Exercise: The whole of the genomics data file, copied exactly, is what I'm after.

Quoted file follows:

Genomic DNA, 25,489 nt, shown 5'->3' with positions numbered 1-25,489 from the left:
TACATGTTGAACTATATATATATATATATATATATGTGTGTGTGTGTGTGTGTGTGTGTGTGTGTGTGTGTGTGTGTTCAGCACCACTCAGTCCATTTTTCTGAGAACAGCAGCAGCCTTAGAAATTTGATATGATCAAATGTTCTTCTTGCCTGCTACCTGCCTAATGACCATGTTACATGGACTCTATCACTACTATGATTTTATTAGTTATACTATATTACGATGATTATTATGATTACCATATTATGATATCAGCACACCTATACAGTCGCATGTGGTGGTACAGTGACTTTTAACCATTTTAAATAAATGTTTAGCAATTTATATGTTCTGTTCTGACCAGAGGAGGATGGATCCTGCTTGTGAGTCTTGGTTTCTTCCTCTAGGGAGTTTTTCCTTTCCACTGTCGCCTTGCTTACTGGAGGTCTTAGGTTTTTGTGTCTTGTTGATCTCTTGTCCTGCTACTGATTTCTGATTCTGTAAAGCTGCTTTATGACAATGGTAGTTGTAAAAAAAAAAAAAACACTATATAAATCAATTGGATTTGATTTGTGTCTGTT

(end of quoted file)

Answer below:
Genomic DNA, 25,489 nt, shown 5'->3' with positions numbered 1-25,489 from the left:
TACATGTTGAACTATATATATATATATATATATATGTGTGTGTGTGTGTGTGTGTGTGTGTGTGTGTGTGTGTGTGTTCAGCACCACTCAGTCCATTTTTCTGAGAACAGCAGCAGCCTTAGAAATTTGATATGATCAAATGTTCTTCTTGCCTGCTACCTGCCTAATGACCATGTTACATGGACTCTATCACTACTATGATTTTATTAGTTATACTATATTACGATGATTATTATGATTACCATATTATGATATCAGCACACCTATACAGTCGCATGTGGTGGTACAGTGACTTTTAACCATTTTAAATAAATGTTTAGCAATTTATATGTTCTGTTCTGACCAGAGGAGGATGGATCCTGCTTGTGAGTCTTGGTTTCTTCCTCTAGGGAGTTTTTCCTTTCCACTGTCGCCTTGCTTACTGGAGGTCTTAGGTTTTTGTGTCTTGTTGATCTCTTGTCCTGCTACTGATTTCTGATTCTGTAAAGCTGCTTTATGACAATGGTAGTTGTAAAAAAAAAAAAAACACTATATAAATCAATTGGATTTGATTTGTGTCTGTT